Advocates back study that found Detroit still inflating property taxes

Advocates back study that found Detroit still inflating property taxes

Detroit — A coalition fighting for fairness in property tax assessments joined with economists, legal and finance scholars Thursday to call for state and city leaders to investigate the ongoing “inaccuracy” and “inequity” in property tax assessments in Detroit. 

The Coalition for Property Tax Justice contends multiple studies have found the lowest-valued homes in Detroit continue to be overassessed — even after a citywide reappraisal in 2017 that cost $8.4 million — and it’s “putting thousands of Detroiters at risk of unjust foreclosure.”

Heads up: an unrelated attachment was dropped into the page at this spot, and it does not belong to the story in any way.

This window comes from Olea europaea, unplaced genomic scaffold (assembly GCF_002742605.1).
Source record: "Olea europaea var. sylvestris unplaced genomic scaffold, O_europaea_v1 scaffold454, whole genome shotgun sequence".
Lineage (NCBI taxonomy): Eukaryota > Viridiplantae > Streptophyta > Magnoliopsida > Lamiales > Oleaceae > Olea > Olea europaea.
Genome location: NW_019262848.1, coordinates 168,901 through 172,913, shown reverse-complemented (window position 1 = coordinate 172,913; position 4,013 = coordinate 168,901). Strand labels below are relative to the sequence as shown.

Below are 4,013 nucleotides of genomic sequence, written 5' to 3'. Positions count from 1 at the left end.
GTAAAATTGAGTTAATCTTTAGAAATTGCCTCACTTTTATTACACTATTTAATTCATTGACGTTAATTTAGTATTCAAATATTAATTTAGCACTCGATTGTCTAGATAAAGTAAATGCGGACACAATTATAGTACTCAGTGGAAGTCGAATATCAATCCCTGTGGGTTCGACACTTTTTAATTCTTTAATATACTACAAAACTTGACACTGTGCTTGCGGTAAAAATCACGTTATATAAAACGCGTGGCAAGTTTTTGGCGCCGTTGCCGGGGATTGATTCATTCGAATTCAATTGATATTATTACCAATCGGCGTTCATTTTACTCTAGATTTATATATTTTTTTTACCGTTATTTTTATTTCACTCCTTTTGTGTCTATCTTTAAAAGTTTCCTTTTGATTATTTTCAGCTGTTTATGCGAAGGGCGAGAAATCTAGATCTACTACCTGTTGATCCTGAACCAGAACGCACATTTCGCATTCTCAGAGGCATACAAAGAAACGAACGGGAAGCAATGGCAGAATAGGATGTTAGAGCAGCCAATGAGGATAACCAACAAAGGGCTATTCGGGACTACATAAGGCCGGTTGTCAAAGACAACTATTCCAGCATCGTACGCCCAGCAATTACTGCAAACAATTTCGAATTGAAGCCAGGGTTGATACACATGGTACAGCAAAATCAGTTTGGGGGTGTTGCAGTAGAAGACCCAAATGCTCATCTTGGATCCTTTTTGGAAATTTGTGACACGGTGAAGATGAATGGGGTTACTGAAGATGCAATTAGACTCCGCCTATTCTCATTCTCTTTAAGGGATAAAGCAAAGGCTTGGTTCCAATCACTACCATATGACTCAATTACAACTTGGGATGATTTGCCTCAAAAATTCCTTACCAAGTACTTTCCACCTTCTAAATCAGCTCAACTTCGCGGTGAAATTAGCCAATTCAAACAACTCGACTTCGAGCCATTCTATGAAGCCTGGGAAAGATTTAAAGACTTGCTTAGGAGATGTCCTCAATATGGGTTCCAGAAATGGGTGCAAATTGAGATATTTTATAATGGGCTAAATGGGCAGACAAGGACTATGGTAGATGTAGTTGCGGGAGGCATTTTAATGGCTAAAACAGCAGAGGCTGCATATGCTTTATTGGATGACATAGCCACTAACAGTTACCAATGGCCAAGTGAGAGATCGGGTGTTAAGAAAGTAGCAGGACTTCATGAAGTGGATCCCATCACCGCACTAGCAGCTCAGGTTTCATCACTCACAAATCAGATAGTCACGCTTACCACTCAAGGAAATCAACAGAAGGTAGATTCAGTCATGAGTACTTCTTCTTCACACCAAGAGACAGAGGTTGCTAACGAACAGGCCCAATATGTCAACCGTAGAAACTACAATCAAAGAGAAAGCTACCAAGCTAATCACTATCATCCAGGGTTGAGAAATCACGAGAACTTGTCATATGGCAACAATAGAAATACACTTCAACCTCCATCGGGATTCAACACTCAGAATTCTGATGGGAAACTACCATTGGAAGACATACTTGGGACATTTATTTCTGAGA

Tom Perriello, executive director of the Open Society Foundations, a human rights advocacy group, said it’s “beyond disputable fact” that inflated property taxes is a national problem that is specifically well-documented in Detroit. 

“This is not just not a robbing of wealth, it’s a robbing of dignity or a robbing of people’s access to the American dream and the system that we tell them to believe in,” he said during the Thursday news conference.

Perriello and others have signed on to a letter affirming findings in a study conducted last year by Christopher Berry of the Center for Municipal Finance at the University of Chicago. That study concluded the city’s residential property tax methodology continues to harm Detroiters.

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